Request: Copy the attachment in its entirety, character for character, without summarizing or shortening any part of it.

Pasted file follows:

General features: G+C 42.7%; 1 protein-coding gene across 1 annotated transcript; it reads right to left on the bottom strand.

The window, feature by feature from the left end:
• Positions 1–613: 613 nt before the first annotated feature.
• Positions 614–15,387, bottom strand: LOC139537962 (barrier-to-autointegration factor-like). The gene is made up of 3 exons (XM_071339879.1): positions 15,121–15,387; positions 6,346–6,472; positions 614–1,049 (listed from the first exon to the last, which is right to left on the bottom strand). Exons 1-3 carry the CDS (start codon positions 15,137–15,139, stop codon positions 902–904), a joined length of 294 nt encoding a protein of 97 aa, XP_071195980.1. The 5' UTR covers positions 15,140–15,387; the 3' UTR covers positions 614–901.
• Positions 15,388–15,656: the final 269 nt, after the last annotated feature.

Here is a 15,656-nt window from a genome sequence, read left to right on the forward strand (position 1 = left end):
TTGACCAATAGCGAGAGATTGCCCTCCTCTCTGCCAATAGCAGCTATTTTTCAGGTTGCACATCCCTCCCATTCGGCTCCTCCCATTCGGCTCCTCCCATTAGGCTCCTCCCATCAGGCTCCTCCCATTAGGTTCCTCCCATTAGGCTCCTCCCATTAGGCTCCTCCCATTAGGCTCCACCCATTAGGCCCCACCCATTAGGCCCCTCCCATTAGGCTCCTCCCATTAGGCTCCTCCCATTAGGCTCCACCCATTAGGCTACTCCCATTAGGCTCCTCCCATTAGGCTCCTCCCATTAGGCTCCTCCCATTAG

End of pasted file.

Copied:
General features: G+C 42.7%; 1 protein-coding gene across 1 annotated transcript; it reads right to left on the bottom strand.

The window, feature by feature from the left end:
• Positions 1–613: 613 nt before the first annotated feature.
• Positions 614–15,387, bottom strand: LOC139537962 (barrier-to-autointegration factor-like). The gene is made up of 3 exons (XM_071339879.1): positions 15,121–15,387; positions 6,346–6,472; positions 614–1,049 (listed from the first exon to the last, which is right to left on the bottom strand). Exons 1-3 carry the CDS (start codon positions 15,137–15,139, stop codon positions 902–904), a joined length of 294 nt encoding a protein of 97 aa, XP_071195980.1. The 5' UTR covers positions 15,140–15,387; the 3' UTR covers positions 614–901.
• Positions 15,388–15,656: the final 269 nt, after the last annotated feature.

Here is a 15,656-nt window from a genome sequence, read left to right on the forward strand (position 1 = left end):
TTGACCAATAGCGAGAGATTGCCCTCCTCTCTGCCAATAGCAGCTATTTTTCAGGTTGCACATCCCTCCCATTCGGCTCCTCCCATTCGGCTCCTCCCATTAGGCTCCTCCCATCAGGCTCCTCCCATTAGGTTCCTCCCATTAGGCTCCTCCCATTAGGCTCCTCCCATTAGGCTCCACCCATTAGGCCCCACCCATTAGGCCCCTCCCATTAGGCTCCTCCCATTAGGCTCCTCCCATTAGGCTCCACCCATTAGGCTACTCCCATTAGGCTCCTCCCATTAGGCTCCTCCCATTAGGCTCCTCCCATTAG